Transportation systems throughout the U.S. are looking to address a backlog of needed capital projects, yet at the same time volatility in the municipal bond market and a changing investor base have made financing transportation infrastructure more challenging.
Transportation leaders and public finance experts weighed in last week on the issue of funding roads, bridges, and mass transit systems at The Bond Buyer's Metro Finance Conference in Manhattan.
Needed projects to keep roadways and bridges safe and expand services and capacity are coming up against a tight credit market where many traditional bond investors are stepping away from the municipal market. At the same time, many public transportation systems are experiencing a ridership boom as motorists are choosing to use mass transit instead of driving in an effort to save money on gas.
New Jersey Transportation Commissioner Kris Kolluri said that ridership on the New Jersey Transit Authority has increased by 5% over the past two years. That's good news for the environment and decreases congestion on roadways, yet puts a strain on the NJTA's system to absorb that additional capacity.
"Clearly practitioners like me are focused on the need for liquidity in the credit markets because we obviously rely on credit markets to fund our capital needs, but in many ways what we're seeing here exacerbates the systemic problem that we have in the entire infrastructure network throughout the country," Kolluri said during his presentation.
"For over two decades the U.S. and states in particular have under-invested in the infrastructure that we own and that we operate, and all of a sudden when there's a surge in demand you confront the kind of challenges that [New York's Metropolitan Transportation Authority] and NJTransit and other transportation agencies are experiencing," Kolluri said.
At the same time, the market has not been helpful to issuers even as the yield on 30-year, triple-A rated general obligation bonds increased 136 basis points between Sept. 12 and Oct. 16, according to Municipal Market Data. In addition, the ratio of 30-year triple-A GOs to 30-year Treasuries was 140.0% Thursday.
Historically, those rates would attract investors looking for yield, but that has not been the case in the past few weeks, according to Mary DiMartino, executive director at JPMorgan.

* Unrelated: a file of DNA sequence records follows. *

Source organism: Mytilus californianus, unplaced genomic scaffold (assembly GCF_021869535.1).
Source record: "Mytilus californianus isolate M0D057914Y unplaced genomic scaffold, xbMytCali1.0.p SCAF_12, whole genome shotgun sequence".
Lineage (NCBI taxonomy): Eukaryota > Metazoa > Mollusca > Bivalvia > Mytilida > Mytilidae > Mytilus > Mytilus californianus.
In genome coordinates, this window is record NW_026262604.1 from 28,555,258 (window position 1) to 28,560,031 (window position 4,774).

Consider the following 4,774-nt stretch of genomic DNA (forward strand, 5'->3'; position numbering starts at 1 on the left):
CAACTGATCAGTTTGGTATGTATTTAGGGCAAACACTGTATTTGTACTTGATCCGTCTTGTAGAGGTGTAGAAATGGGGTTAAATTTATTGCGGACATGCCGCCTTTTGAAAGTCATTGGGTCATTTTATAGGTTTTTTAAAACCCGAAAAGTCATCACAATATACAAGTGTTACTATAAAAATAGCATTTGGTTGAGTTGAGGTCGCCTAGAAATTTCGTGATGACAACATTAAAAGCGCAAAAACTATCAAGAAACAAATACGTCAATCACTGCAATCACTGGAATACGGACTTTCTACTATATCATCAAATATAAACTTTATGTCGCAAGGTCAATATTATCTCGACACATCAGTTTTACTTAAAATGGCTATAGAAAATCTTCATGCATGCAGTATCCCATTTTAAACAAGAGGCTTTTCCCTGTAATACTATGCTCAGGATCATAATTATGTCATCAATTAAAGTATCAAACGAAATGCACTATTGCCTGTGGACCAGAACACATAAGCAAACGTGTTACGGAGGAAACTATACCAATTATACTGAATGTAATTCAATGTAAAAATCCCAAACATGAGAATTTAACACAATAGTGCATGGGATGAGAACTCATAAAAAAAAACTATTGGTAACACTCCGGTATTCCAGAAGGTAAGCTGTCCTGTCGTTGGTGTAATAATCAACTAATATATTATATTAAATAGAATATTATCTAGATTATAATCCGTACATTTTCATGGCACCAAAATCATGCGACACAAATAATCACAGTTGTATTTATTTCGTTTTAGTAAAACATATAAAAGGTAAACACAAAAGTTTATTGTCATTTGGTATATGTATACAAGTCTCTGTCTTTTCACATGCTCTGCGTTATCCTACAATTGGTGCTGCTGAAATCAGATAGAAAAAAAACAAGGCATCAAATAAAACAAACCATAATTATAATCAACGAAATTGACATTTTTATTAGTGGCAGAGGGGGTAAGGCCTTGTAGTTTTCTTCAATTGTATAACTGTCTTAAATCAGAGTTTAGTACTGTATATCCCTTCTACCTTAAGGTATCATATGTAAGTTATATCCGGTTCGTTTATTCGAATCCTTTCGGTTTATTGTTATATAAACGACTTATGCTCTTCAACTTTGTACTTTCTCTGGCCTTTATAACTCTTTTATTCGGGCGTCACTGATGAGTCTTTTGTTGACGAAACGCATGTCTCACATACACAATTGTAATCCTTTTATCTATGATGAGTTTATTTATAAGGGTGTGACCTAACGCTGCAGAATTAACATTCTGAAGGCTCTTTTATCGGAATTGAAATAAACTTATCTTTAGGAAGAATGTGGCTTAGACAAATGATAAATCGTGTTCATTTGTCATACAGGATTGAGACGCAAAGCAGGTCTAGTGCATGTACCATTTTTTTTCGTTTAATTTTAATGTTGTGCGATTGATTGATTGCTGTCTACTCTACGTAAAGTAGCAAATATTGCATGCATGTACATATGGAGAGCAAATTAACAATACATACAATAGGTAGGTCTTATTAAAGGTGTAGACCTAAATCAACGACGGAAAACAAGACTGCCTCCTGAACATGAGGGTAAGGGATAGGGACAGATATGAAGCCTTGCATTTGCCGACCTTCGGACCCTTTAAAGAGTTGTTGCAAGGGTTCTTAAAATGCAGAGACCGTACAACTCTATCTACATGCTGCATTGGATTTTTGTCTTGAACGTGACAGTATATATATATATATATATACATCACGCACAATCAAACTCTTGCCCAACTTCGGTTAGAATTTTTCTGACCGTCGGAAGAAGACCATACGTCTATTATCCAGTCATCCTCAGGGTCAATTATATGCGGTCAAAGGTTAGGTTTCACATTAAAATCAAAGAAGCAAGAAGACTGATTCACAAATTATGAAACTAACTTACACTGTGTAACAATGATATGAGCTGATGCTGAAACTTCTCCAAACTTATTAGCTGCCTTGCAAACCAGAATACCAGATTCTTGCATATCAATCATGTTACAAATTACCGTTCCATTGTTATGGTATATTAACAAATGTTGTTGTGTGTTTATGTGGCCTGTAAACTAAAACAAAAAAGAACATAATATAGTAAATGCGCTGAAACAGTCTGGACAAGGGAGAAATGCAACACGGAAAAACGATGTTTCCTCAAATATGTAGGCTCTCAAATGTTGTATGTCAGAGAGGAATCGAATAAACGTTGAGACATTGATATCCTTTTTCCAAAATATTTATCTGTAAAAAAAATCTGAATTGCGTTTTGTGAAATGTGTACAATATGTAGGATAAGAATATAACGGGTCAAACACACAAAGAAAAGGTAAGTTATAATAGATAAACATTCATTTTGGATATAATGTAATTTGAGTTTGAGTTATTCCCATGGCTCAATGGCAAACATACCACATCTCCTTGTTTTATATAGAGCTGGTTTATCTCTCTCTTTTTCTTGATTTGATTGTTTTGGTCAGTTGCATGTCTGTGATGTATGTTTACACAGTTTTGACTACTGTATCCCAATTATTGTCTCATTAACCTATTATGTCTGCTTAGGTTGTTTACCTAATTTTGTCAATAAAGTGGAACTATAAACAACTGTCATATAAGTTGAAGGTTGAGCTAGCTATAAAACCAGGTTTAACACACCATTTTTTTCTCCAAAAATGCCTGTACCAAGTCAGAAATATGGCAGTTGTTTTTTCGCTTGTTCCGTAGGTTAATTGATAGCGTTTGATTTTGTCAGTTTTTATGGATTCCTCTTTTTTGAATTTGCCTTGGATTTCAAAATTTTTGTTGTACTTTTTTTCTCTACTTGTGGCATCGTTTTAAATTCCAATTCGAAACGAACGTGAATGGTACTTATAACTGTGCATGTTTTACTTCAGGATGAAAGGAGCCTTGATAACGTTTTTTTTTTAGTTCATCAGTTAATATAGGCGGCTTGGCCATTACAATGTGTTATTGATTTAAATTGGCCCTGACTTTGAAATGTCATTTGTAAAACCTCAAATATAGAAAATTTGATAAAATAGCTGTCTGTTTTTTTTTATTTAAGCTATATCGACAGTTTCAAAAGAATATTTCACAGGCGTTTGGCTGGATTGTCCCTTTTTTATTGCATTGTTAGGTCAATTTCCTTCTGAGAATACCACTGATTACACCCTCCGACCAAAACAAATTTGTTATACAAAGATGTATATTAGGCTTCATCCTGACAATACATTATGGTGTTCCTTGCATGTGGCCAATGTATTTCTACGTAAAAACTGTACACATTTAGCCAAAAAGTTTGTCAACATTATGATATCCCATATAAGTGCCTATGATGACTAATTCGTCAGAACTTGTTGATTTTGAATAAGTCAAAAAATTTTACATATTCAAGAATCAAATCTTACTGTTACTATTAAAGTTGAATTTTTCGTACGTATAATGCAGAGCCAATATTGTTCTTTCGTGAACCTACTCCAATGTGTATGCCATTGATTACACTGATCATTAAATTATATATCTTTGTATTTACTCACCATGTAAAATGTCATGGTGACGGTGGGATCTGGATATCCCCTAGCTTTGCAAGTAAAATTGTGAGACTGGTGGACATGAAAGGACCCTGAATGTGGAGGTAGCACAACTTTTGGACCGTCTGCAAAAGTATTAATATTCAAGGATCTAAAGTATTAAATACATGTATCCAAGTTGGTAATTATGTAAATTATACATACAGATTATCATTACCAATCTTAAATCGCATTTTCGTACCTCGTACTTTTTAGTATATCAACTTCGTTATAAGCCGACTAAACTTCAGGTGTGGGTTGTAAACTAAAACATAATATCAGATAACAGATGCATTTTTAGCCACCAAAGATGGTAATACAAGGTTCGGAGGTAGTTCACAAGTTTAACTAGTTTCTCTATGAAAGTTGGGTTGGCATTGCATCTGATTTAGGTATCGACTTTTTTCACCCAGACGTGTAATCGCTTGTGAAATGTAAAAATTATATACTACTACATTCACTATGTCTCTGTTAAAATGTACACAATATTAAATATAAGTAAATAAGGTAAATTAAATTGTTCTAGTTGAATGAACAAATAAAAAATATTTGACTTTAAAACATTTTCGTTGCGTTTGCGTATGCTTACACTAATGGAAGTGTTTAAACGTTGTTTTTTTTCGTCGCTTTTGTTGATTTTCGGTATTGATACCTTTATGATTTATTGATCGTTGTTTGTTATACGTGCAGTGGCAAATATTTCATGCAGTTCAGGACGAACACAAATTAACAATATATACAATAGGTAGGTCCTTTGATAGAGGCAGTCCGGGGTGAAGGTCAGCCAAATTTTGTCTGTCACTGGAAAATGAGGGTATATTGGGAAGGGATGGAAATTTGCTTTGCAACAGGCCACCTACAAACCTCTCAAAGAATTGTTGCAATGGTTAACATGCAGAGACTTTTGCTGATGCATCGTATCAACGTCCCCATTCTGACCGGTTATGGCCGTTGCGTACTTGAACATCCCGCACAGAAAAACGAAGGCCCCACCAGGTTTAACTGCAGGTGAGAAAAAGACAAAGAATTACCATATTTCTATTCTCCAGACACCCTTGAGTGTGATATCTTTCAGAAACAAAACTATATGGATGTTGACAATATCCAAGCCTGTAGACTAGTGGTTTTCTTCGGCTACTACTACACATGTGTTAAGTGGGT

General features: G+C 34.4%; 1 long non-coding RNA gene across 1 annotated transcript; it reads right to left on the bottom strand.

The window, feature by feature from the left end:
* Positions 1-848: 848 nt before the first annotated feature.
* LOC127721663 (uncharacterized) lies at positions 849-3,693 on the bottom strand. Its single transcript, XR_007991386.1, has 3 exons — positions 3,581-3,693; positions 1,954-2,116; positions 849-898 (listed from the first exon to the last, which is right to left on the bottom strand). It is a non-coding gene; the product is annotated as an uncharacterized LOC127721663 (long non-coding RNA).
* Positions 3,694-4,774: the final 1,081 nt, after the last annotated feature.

"We've seen many buyers in [the fixed-rate] market retreat," DiMartino said before an audience of municipal bankers and issuers. "Large broker-dealers have decreased, many [tender-option bond] investors are de-leveraging and putting fixed-rate bonds into the secondary market, and we have fewer crossover buyers coming into the municipal market."
DiMartino also said that insurance companies, "one of the largest buyers of municipals," are also stepping away from municipal securities. While retail investors are still looking at municipal bonds, those investors are still keen on enhanced debt, yet more issuers are selling their debt without insurance.
"Which then leaves intermediate long-term buyers which probably have little cash flow, which really puts pressure on the system," DiMartino said. "And so we are looking as an industry to find new ways to bring back bond buyers into the municipal market, looking for incentives, and some of the talk that goes on currently in Washington, D.C., with legislation we hope will move in the direction to bring more buyers into the municipal market because we need them."
DiMartino suggested that issuers consider selling debt in smaller tranches as opposed to larger deals in one series, be flexible at market, and prepare themselves to lock into wider spreads. In addition, she stressed that states and municipalities that haven't already done so will need to take a more proactive strategy when borrowing in order to grab investor attention.
"What we're saying to those issuers is, 'Get out front and center. Have a public investor Web site. Make yourselves available to talk about what your plans are and how you're addressing your current challenges,' " she said. "All of that becomes incredibly important in this market as issuers are going to have to be able to sell their own story directly to investors."